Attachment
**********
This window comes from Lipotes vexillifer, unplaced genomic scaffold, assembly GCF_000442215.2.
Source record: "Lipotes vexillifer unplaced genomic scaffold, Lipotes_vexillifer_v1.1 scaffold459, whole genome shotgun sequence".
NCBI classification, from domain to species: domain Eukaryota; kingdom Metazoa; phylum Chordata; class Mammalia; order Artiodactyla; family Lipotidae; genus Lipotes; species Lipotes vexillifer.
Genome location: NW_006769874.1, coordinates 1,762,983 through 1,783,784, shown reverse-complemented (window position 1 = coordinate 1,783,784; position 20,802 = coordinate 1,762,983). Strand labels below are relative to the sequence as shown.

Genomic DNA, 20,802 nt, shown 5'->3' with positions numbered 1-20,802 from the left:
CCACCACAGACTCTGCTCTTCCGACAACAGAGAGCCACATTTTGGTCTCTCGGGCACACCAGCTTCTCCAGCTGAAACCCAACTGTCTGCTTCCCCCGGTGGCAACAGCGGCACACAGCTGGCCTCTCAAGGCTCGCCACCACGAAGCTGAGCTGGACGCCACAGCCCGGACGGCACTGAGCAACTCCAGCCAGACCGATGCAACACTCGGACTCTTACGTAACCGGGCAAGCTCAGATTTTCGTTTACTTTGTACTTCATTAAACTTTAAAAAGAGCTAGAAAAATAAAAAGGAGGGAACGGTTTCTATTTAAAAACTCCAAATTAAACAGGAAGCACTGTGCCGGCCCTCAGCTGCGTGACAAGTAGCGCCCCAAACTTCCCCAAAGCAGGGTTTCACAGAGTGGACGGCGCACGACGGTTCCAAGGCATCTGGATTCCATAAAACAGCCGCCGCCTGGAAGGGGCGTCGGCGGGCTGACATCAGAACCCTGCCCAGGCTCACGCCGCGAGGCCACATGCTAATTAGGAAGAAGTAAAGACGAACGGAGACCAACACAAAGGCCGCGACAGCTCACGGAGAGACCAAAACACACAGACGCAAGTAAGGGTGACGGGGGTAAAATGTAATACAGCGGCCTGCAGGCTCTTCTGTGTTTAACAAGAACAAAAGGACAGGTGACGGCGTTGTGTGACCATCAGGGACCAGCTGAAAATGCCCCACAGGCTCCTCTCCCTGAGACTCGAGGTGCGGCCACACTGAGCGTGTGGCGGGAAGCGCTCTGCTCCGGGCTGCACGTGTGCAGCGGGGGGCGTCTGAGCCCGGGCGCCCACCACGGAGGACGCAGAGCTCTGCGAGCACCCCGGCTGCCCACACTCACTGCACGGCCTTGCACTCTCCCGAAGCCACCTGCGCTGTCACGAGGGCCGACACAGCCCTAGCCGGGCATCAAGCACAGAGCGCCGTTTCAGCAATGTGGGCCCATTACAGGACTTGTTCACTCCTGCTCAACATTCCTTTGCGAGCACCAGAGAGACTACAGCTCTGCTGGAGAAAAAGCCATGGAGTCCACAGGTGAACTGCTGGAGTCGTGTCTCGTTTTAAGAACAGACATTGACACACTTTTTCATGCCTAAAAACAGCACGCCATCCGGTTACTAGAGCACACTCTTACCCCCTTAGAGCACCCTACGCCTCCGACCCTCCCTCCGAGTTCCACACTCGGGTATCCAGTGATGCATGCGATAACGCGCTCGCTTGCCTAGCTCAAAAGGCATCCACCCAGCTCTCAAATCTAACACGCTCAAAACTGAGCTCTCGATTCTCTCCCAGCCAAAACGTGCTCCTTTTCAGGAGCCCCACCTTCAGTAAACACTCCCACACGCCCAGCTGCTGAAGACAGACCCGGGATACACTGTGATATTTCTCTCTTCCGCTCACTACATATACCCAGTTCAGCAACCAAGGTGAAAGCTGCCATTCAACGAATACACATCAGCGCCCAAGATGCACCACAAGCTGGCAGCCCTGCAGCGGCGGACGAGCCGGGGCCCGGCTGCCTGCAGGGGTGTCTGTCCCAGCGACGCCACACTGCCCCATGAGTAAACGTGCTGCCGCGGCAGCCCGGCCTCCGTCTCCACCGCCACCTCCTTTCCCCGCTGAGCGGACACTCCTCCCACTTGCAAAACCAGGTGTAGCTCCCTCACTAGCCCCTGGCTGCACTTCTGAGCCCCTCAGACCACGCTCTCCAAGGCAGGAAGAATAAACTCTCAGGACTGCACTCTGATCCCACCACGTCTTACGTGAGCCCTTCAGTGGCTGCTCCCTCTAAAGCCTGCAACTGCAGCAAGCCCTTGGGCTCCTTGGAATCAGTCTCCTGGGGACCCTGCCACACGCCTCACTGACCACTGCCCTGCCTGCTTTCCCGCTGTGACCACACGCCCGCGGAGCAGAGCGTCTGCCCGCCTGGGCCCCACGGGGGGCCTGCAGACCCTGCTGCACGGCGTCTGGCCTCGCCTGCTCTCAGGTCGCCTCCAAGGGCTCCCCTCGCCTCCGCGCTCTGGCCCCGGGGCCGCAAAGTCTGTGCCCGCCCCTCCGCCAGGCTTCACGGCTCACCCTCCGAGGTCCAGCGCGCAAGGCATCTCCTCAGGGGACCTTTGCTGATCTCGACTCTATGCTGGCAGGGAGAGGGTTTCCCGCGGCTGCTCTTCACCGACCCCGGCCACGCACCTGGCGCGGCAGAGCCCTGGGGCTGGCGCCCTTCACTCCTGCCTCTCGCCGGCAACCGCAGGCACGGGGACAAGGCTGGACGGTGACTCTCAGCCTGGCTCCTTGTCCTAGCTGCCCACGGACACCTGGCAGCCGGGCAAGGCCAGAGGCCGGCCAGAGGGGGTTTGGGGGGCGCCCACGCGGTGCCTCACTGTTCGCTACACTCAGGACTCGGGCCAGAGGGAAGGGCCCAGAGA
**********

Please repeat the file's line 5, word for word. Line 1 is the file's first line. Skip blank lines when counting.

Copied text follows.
Genomic DNA, 20,802 nt, shown 5'->3' with positions numbered 1-20,802 from the left: